Privates Notes remains concerned with human questions—reality, history, psychology—and concerned with those souls that have been distorted for a variety of reasons. Their most authentic lessons and experiences are preserved only in their diaries and letters, ‘historical records’ that may never be known.” This was how, in a 1991 letter to a friend, Zhang Xiaogang explained the motivation of his Private Notes series. It is not difficult to sense the political events of 1989 in the background. The series lasted only for two years—until Zhang went to Europe—but it was an important documentation of his transition from meditations on one’s individual existence to his signature Bloodlines: Big Family series, which explored issues of nationhood and national representation. Based on Zhang Xiaogang’s early painting style and infused with the dark, brooding mood of the Private Notes series, Private Notes No. 1 (Lot 932) expresses the individual’s trepidations and stresses during epochal changes. An occasion for Zhang to reflect on being a Chinese intellectual, this painting would later inspire the tremendously important Chapter of a New Century - Birth of the People’s Republic of China No. 1 and Chapter of a New Century - Birth of the People’s Republic of China No. 2. Moreover, works in the Private Notes series are extremely rare and almost never available on the market. The lot on offer undoubtedly demands collectors’ attentions.

The year 1989 was a break in history. The “Contemporary Chinese Art Exhibition” held earlier in that year marked the end of “National Soul” discourse of the ’85 New Wave, whose pure idealism and humanistic passion would be blunted and stymied by subsequent political events. On the other hand, China under the economic reforms stepped towards market economy, and the commercialisation of social life extended to the art world as well. Hot-headed group movements and ideological debates lessened, and many critics and artists who had been active during the 1980s went abroad to pursue their personal interest and advancement. The Chinese art world of the early 90s thus seemed quite lifeless, but it gave Zhang Xiaogang room to reflect on his creative direction maturely and soberly.

In 1991, Zhang embarked on the Private Notes series. “When painting this series, I thought of my old friend Dostoevsky and his notes from the House of the Dead, from which I took my title. For me, the twentieth century was one gigantic, absurd riddle filled with fear and insanity, a dark and endless replaying of the past. If my generation learned anything from it, it would be the meaning of suffering. My lonely struggles with ‘death’ are already part of my everyday life.” Here it is not difficult to detect the influence of the events of 1989. The renowned curator Li Xianting has argued that the melancholy of the series was a consequence of 1989: the naïve passion for life seen in Zhang’s 1988 Forever Lasting Love was seemingly thoroughly destroyed by reality. The artist’s own recollections confirm Li’s view: “At age 30, I became concerned with memory. When I painted the Private Notes series I was asking: In what state have Chinese intellectuals been living for all these years?”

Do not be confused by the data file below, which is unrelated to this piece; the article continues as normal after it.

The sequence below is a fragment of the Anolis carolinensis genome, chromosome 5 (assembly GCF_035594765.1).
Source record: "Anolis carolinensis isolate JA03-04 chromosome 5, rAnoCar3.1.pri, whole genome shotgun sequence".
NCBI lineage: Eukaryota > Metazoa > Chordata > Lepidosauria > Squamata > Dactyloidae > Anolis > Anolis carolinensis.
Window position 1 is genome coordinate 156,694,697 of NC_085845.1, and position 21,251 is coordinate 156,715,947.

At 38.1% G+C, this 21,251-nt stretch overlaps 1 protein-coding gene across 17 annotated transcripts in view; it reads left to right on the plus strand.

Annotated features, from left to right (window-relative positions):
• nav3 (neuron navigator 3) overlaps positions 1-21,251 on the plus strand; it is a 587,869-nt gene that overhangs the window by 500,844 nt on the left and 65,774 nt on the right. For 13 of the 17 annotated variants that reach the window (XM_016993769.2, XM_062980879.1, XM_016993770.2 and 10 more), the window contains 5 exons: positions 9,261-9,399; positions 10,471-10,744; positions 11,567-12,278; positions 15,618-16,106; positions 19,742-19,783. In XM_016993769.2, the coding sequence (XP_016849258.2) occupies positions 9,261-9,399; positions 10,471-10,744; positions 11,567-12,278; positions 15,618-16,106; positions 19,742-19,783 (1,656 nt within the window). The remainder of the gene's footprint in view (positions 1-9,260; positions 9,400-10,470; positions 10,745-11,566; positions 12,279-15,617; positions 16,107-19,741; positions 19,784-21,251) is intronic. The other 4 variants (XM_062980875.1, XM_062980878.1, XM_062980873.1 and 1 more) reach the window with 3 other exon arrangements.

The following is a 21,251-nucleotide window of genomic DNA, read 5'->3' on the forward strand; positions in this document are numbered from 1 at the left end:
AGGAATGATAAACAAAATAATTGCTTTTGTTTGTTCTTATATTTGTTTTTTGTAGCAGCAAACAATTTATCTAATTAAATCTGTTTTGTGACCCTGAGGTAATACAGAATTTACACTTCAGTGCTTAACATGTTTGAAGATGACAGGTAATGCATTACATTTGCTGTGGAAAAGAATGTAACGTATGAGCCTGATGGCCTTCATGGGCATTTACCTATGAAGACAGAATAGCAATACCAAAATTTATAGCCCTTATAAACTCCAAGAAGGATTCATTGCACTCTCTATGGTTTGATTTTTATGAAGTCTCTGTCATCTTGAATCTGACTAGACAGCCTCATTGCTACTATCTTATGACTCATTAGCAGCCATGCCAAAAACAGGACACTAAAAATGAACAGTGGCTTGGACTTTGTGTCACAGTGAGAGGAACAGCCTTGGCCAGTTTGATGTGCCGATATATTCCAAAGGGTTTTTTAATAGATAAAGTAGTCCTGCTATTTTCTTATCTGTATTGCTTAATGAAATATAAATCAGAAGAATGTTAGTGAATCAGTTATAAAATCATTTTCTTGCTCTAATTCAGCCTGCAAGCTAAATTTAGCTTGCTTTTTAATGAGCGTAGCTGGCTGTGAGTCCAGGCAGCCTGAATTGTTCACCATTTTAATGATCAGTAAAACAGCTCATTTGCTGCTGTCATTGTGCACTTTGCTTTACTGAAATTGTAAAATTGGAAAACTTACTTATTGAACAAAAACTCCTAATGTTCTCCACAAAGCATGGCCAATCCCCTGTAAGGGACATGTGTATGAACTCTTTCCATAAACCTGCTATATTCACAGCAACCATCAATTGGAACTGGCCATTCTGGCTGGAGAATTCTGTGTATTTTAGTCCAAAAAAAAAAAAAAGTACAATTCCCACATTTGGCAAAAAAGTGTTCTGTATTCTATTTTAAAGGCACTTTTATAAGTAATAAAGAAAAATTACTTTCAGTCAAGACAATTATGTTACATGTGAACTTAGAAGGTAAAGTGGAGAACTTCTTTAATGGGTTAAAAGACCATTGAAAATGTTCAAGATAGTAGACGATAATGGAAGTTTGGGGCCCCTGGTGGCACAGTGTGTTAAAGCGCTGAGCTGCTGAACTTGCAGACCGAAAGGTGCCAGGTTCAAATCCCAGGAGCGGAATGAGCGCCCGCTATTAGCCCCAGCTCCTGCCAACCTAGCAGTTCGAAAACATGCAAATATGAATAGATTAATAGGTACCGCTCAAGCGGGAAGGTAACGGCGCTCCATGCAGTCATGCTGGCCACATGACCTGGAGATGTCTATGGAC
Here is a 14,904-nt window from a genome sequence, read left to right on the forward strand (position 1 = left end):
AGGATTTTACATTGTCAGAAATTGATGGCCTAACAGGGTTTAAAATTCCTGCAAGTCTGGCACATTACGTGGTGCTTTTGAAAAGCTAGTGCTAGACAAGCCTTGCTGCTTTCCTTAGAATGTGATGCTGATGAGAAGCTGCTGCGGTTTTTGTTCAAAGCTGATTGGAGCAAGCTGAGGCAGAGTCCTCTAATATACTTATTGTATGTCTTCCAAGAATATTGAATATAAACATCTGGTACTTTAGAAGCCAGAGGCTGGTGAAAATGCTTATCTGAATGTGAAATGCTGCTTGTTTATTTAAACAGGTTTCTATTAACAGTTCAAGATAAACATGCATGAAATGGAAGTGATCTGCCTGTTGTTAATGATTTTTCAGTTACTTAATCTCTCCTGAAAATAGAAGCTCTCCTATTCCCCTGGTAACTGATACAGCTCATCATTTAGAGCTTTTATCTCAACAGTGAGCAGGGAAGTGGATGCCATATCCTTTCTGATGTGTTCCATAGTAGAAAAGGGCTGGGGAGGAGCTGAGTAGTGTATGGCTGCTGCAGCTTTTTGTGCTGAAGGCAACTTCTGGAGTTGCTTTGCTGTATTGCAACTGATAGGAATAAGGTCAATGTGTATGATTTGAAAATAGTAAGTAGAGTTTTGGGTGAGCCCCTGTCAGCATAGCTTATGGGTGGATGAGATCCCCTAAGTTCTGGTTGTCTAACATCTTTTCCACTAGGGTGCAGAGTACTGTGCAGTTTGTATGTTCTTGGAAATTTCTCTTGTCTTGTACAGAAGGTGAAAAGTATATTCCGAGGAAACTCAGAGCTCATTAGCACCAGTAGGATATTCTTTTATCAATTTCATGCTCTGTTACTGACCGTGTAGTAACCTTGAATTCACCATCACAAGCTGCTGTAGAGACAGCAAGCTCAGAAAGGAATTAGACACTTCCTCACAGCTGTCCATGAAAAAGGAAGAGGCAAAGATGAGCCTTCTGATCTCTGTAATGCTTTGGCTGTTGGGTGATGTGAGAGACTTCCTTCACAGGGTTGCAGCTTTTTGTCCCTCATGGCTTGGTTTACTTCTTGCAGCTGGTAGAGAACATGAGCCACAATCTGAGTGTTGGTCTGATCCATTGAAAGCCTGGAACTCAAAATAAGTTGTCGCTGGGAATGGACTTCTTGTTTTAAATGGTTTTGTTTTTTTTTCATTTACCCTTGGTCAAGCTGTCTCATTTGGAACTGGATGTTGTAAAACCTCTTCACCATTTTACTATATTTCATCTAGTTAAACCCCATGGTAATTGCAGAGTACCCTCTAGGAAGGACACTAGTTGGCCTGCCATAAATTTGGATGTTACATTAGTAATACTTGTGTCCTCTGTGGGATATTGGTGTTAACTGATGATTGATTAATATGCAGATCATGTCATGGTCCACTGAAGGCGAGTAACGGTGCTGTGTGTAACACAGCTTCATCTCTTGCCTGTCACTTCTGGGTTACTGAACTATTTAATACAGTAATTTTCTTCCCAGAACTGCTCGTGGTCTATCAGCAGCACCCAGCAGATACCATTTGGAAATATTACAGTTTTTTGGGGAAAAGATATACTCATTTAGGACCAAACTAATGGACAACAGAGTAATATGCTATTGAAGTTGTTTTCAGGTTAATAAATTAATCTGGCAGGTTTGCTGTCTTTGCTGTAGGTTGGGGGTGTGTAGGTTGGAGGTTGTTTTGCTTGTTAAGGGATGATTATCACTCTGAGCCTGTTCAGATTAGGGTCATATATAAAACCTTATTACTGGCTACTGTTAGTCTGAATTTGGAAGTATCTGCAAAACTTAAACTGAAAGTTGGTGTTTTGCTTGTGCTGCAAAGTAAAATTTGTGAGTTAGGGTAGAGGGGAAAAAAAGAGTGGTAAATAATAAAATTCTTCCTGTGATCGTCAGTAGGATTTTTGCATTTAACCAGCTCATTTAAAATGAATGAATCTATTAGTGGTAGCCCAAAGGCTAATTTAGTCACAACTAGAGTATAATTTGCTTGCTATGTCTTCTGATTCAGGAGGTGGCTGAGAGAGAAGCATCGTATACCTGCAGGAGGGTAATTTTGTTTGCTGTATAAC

The Private Notes series consists of five works. No.1 and No.2 are single paintings, while No.3 is fivepaneled and No.4 consists of seven canvases. The lot on offer, Private Notes No. 1, is thus especially valuable as the inaugurating work of the series. Zhang Xiaogang’s paintings from the 1980s were mainly surrealist renditions of his personal thoughts on life, and aligned him with the “Stream of Life” artists of the Southwest Art Research Group. In the Ghost and Lost Dreams series, the artist searched tirelessly for transcendental subjects: primitive humans, nude women, and the devil all appeared on his canvases as emblems of life and death. Following his passion for art and contentment in life, Zhang gradually moved away from the pessimism of his Devil series of the mid-80s and towards generative symbols such as rivers, religious figures, and infants. Thus began his quasi-religious and humanistic iconographies, which received their summary expression in his Endless Love of the late 80s.